I doubt I’m the only one to find that when things go wrong, they tend to go wrong in the worst way possible. 
That doesn’t mean that there isn’t a solution to the problem that could be easily found, but it does mean that at first glance, it seems like things couldn’t really get any worse. 
I have my fair share of tales to tell. I think that I have a fair sense of direction but that often means I only know one or two routes to get to a destination so if I come across a road that is closed and I’m forced to take a diversion, then all bets are off as to whether I end up in the right place or not. 
Thankfully in this wonderful age of technology, that is often remedied by setting up the satnav and allowing it to recalculate the route as I keep driving on a road to nowhere or pulling over to consult a maps app on my phone where I can work out where to turn to get myself back on track. 
The thing is, I put my whole faith into those pieces of technology and blindly believe that they’ll tell me the right way to go and keep me safe. Pick up a calculator and you just assume that it will give us the right answer every time, never considering that one little bug in the software could change a digit or two meaning that an answer could be out by thousands. 
That’s the big problem – we all just assume that things are going to be working perfectly when we use them but that isn’t always the case. As the saying goes, to assume is to make a donkey out of you and me, or something along those lines at least.
The attendees at the Conservative Party Conference made that mistake last weekend when they put their faith in the official conference app. It was a very simple set up – only an email address was needed and as long as that correlated with one on the database, then the person was logged in. The striking problem there was that no password was needed and so anyone who could make an educated guess at an attendee’s email address would be able to log in as them. Being politicians, many MPs simply used their parliamentary email address which can be found online within a few seconds.
The result? A monumental data breach. Profiles that had been set to hide personal details were suddenly open for anyone to view and thus private mobile numbers became public knowledge within minutes of this loophole becoming known. For senior members of the party, this brings about serious security concerns as mobiles can easily be used to track the whereabouts of a person if only you know how. The likes of Jeremy Hunt, Michael Gove and Sajid Javid all reported being plagued by unpleasent phone calls. 
Some of the hackers used the opportunity to show certain party members just what they thought of them and decided to update their profiles while the opportunity was there. Boris Johnson was just one who fell victim but possibly was one of the worst hit as his profile picture was changed to something much less appropriate for public viewing.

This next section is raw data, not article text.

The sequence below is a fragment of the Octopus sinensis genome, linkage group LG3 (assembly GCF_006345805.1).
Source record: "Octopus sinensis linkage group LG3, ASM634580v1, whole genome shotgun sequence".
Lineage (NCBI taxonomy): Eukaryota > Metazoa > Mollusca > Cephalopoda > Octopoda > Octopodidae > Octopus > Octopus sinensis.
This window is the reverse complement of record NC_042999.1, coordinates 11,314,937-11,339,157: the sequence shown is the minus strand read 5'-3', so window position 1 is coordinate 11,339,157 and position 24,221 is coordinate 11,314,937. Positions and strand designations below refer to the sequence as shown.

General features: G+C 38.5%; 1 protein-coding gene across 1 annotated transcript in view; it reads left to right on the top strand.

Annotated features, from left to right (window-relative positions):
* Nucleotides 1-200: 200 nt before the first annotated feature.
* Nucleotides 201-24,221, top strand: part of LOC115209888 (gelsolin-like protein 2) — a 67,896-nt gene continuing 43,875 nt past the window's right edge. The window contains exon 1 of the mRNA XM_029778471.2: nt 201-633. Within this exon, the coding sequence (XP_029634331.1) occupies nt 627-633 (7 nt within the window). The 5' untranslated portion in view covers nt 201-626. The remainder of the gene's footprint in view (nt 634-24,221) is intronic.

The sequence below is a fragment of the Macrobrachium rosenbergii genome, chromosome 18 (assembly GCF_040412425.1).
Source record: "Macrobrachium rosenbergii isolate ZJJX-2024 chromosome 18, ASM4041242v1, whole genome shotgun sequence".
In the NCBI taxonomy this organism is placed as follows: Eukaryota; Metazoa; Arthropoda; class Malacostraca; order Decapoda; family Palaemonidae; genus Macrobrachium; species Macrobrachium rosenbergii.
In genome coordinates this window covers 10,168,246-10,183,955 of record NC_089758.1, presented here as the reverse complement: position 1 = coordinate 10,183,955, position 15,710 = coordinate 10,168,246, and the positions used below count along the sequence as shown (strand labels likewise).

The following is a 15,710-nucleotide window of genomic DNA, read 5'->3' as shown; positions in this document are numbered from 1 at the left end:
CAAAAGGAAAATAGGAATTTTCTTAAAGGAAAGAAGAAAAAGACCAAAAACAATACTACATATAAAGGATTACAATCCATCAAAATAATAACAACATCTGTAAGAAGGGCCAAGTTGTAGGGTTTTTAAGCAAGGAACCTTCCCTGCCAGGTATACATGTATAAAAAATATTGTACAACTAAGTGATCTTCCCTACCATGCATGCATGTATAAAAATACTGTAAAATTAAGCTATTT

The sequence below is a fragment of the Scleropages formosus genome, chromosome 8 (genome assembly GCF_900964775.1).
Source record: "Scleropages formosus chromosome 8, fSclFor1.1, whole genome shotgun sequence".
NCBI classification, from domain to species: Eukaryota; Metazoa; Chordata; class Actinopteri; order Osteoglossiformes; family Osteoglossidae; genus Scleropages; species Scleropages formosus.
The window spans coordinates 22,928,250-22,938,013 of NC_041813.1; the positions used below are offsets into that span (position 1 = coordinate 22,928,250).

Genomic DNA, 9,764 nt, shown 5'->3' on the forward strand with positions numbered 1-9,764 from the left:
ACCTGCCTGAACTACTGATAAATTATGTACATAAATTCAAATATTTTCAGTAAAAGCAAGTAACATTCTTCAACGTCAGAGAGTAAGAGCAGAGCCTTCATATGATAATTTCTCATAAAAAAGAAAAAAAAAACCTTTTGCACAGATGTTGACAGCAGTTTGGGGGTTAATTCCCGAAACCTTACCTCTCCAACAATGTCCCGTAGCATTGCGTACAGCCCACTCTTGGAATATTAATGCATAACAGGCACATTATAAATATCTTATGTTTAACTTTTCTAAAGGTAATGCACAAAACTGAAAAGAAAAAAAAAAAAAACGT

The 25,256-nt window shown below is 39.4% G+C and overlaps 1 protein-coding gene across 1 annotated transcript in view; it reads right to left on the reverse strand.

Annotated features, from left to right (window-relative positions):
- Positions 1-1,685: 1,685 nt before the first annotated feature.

It’s not good news for the government at all. Despite Brexit, we are still part of the EU for now and following the recent GDPR privacy updates, they’re looking at a hefty fine for this blunder. It could amount to several million so May and her friends had better start looking down the back of their sofas to scrape it together. 
Speaking of Brexit, it also calls into question how exactly they plan to deal with the question of our Border. Your guess is as good as mine as to what the plans for that actually are, but any time the matter is raised, the Brexiteers cannot give us any answers other than they do not want to see a ‘hard Border’. When pressed, they either repeat themselves or try to answer a completely different question so I’m not convinced that there is any plan at all. 
We can only read between the lines and speculate that there is to be a technological Border but seeing as they cannot even ensure that a simple mobile app is secure enough to hold personal details safely, how on earth could we trust them to be able to keep a steady flow of movement for people over here? One small blip in Border technology could see thousands of people erroneously placed on a watch list because they’re crossing a few times a week. The common sense of a human would say that they’re probably living on one side and travelling to work or school but the digital era lacks that so those frequent crossings would flag up as illegal smuggling or something. Come summertime, we’d all be scuppered and the all we’d be carrying would be a carload of sand after a day out to the beach!
A hacker can do a lot of damage with the details that were uncovered in that app but with swift action, that can be avoided. 
The Border problem isn’t going to be something so simple. Come next March, it could be our freedom that is at stake should anything go wrong.